Fashion is normally a fickle beast, but five years on from its rebirth, the Fiat 500 is as chic as ever. And in 2012, the millionth example rolled off the production line – so it’s easy to see why Vauxhall wants a slice of this city car success story.
The Fiat’s charming retro looks still hit the spot, so it won’t be easy for any newcomer to take on such classless appeal. However, the 500 is looking a little outclassed inside.
The body-coloured dash and large speedo are neat retro details, but cabin quality isn’t a patch on the Vauxhall Adam’s, with hard, scratchy plastics and some flimsy fit and finish. The driving position isn’t great, either, as there’s no steering reach adjustment, and the seats aren’t as comfortable on long trips.
Unlike in the new Vauxhall, you’re always aware of the 500’s entry-level city car underpinnings – it’s based on the previous-generation Fiat Panda. Still, despite its dinky dimensions, it provides a similar amount of rear seat space to the Adam, plus its boot is longer and 15 litres larger, at 185 litres.
More importantly, the 500’s tiny turbocharged 875cc engine has the character and performance that’s missing from the uninspiring normally aspirated Vauxhall.
At idle there’s a gentle offbeat thrum and, while it’s a little gruff below 3,000rpm, the eager two-cylinder engine generates a healthy 145Nm of torque from as low as 1,900rpm, so it’s comfortably more responsive than the Adam.
However, working the TwinAir hard means you won’t get close to the claimed 70.6mpg economy. Over a couple of days of enthusiastic city and cross-country driving, we averaged just 35.9mpg, although this was still 3.2mpg up on the Vauxhall.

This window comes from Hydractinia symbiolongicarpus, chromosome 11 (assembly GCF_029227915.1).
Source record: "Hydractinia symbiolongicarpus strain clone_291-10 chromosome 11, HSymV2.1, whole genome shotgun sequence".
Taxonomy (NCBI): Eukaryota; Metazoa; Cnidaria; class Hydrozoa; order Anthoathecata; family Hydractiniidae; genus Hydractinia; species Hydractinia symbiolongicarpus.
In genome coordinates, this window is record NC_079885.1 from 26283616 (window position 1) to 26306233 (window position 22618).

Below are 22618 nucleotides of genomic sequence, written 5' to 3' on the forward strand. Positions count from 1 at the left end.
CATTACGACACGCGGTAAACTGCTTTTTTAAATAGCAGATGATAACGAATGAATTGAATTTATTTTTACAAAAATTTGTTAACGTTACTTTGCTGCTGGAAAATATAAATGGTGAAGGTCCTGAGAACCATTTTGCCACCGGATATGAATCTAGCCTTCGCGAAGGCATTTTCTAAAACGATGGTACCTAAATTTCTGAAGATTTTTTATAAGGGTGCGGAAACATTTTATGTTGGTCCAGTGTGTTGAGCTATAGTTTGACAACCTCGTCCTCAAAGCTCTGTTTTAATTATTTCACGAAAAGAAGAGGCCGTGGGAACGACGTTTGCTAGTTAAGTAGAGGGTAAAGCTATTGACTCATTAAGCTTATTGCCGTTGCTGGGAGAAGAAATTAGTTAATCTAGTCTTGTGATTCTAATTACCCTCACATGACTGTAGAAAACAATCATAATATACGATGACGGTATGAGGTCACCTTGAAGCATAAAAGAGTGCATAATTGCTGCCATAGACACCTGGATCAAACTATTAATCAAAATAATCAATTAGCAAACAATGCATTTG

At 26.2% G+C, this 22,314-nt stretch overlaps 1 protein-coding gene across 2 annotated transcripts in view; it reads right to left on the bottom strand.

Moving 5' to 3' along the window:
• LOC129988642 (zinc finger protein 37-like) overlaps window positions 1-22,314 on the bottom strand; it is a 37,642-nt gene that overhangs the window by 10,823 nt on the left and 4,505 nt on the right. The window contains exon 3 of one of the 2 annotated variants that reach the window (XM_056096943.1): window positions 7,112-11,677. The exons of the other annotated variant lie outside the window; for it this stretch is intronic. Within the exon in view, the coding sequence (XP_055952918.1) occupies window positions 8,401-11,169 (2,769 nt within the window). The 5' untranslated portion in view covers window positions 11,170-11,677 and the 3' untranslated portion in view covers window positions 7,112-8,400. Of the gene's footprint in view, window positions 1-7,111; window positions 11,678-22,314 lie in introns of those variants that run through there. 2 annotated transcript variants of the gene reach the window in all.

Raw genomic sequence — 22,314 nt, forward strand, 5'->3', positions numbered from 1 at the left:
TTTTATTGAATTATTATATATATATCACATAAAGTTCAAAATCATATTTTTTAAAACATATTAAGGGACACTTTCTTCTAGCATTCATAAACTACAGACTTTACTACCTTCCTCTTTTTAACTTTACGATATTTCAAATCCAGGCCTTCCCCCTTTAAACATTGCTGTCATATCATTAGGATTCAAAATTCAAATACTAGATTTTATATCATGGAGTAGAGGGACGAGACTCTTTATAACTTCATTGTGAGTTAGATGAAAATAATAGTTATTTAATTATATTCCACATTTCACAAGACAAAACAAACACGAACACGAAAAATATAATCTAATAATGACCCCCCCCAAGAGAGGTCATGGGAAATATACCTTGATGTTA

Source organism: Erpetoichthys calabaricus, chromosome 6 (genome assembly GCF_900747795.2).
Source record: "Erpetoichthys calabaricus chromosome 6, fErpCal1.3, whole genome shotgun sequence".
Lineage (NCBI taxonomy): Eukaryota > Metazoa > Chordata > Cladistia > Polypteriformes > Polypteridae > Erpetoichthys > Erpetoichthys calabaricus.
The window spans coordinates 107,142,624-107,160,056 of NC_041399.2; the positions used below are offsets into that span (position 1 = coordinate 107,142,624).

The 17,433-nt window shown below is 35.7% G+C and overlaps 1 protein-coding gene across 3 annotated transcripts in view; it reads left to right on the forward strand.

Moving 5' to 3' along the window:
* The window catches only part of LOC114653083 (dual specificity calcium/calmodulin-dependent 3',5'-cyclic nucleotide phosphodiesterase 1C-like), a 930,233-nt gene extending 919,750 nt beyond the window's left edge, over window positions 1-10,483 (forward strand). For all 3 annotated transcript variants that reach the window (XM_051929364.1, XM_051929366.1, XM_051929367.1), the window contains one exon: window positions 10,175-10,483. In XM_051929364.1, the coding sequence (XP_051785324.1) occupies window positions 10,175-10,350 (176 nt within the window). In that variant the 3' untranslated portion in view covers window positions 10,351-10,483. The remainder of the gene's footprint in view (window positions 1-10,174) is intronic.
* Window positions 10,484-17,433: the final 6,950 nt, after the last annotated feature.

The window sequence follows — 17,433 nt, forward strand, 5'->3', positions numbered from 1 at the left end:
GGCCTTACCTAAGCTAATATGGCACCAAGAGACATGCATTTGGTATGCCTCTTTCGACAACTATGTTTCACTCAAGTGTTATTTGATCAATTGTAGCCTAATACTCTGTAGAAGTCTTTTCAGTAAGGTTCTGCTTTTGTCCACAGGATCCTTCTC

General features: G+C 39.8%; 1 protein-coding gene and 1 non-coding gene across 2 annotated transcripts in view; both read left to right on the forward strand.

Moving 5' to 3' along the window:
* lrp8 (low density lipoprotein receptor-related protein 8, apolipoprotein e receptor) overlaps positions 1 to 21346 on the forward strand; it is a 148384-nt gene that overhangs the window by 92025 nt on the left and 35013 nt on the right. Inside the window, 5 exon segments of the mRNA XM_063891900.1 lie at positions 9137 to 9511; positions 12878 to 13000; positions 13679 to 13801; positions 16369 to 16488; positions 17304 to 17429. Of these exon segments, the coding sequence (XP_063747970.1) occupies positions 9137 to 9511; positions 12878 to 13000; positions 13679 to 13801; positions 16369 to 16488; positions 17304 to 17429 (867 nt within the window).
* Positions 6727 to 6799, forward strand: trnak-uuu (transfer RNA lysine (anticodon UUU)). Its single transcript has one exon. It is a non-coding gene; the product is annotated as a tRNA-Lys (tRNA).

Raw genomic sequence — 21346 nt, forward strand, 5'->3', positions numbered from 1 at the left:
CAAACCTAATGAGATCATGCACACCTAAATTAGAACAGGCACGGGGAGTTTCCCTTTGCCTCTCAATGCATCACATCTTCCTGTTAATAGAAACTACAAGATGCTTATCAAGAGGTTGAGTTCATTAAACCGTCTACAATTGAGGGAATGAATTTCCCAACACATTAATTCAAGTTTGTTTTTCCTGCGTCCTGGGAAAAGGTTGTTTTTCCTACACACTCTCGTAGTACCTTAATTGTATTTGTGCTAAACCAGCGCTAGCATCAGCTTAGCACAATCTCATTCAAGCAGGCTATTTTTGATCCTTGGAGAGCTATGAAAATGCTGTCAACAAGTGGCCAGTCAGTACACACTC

We also found pulling away smoothly could be a challenge in the 500, due to the combination of an engine that can bog down at low revs and a sluggish stop-start system.
The 500’s extra performance makes for easier overtaking, but refinement is no better than the Vauxhall’s. The vocal engine won’t be to all tastes, and there’s plenty of road noise on the motorway. Other gripes include sharp brakes that make it hard to slow down smoothly, and a slack throttle response.
At least the Fiat’s compact dimensions result in nimble handling, particularly around town. But at higher speeds big bumps upset the car’s composure in corners and under heavy braking, while there isn’t much feedback through the light steering. Also, with its smaller wheels and narrower tyres, the 500 runs out of grip sooner than the Adam. And unforgivably, stability control isn’t standard, either – it’s a £320 option.
Nonetheless, the Fiat is stylish, fun and easy to drive, packed with character and delivers strong performance.